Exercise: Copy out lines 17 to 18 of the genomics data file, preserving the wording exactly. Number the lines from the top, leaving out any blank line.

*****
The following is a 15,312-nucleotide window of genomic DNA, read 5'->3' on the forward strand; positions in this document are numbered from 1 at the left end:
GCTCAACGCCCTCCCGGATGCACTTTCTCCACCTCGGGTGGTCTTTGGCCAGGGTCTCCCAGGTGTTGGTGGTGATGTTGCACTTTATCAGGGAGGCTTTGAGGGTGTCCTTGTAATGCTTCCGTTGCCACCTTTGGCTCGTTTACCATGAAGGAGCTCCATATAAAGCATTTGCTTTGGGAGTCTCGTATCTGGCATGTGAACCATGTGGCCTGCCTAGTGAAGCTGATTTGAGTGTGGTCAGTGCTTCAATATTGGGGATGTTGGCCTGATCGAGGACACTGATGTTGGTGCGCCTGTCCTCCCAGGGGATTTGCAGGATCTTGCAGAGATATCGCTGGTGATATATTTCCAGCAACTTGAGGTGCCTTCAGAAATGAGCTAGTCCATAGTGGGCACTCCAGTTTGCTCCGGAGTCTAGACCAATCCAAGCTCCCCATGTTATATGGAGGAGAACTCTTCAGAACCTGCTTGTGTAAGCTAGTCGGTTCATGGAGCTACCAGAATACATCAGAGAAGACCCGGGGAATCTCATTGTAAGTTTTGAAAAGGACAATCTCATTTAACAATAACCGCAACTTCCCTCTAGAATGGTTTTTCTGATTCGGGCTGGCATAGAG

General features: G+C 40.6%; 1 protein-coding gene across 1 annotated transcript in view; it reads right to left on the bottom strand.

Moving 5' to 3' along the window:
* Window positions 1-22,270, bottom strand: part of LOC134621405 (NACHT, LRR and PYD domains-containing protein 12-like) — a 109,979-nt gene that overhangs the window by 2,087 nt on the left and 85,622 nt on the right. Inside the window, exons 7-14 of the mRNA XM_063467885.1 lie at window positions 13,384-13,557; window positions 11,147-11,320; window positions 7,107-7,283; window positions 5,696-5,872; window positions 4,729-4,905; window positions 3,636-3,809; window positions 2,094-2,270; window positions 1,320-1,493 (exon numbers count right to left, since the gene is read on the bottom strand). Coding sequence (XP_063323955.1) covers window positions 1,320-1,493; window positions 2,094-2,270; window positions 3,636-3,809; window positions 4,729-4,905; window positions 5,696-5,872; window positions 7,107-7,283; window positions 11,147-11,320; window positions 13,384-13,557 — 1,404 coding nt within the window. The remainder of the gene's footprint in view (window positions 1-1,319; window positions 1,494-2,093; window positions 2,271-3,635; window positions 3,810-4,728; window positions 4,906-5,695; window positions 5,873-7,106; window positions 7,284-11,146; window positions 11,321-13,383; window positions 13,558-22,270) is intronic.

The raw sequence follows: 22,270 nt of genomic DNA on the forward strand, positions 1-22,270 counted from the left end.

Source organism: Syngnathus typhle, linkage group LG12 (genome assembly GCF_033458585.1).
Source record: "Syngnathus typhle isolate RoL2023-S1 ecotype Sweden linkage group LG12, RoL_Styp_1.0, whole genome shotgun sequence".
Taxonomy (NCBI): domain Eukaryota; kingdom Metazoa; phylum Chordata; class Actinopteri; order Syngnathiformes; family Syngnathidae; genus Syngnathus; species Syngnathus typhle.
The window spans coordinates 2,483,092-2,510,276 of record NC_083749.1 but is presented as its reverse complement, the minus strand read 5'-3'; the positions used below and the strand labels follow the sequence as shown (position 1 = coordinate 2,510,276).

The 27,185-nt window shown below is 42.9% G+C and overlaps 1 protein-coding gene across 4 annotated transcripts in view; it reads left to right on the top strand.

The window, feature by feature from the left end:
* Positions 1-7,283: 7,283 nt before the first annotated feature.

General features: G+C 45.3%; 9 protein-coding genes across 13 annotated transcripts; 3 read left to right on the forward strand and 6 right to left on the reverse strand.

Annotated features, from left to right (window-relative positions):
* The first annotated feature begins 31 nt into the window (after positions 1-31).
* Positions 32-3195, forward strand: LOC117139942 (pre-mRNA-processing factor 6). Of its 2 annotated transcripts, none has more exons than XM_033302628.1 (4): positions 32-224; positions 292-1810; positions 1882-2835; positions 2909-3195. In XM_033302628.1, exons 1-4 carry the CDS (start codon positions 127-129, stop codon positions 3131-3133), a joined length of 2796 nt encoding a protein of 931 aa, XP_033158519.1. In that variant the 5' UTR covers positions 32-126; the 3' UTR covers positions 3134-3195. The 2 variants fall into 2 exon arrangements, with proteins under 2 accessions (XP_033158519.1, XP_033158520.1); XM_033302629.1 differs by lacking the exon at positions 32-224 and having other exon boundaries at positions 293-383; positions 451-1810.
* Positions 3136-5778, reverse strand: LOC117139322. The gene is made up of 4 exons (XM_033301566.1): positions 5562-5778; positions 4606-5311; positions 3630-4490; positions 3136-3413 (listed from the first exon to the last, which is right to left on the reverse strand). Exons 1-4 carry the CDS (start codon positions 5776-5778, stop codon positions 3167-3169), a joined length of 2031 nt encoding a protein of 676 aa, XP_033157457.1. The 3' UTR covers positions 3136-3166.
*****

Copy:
* Positions 32-3195, forward strand: LOC117139942 (pre-mRNA-processing factor 6). Of its 2 annotated transcripts, none has more exons than XM_033302628.1 (4): positions 32-224; positions 292-1810; positions 1882-2835; positions 2909-3195. In XM_033302628.1, exons 1-4 carry the CDS (start codon positions 127-129, stop codon positions 3131-3133), a joined length of 2796 nt encoding a protein of 931 aa, XP_033158519.1. In that variant the 5' UTR covers positions 32-126; the 3' UTR covers positions 3134-3195. The 2 variants fall into 2 exon arrangements, with proteins under 2 accessions (XP_033158519.1, XP_033158520.1); XM_033302629.1 differs by lacking the exon at positions 32-224 and having other exon boundaries at positions 293-383; positions 451-1810.
* Positions 3136-5778, reverse strand: LOC117139322. The gene is made up of 4 exons (XM_033301566.1): positions 5562-5778; positions 4606-5311; positions 3630-4490; positions 3136-3413 (listed from the first exon to the last, which is right to left on the reverse strand). Exons 1-4 carry the CDS (start codon positions 5776-5778, stop codon positions 3167-3169), a joined length of 2031 nt encoding a protein of 676 aa, XP_033157457.1. The 3' UTR covers positions 3136-3166.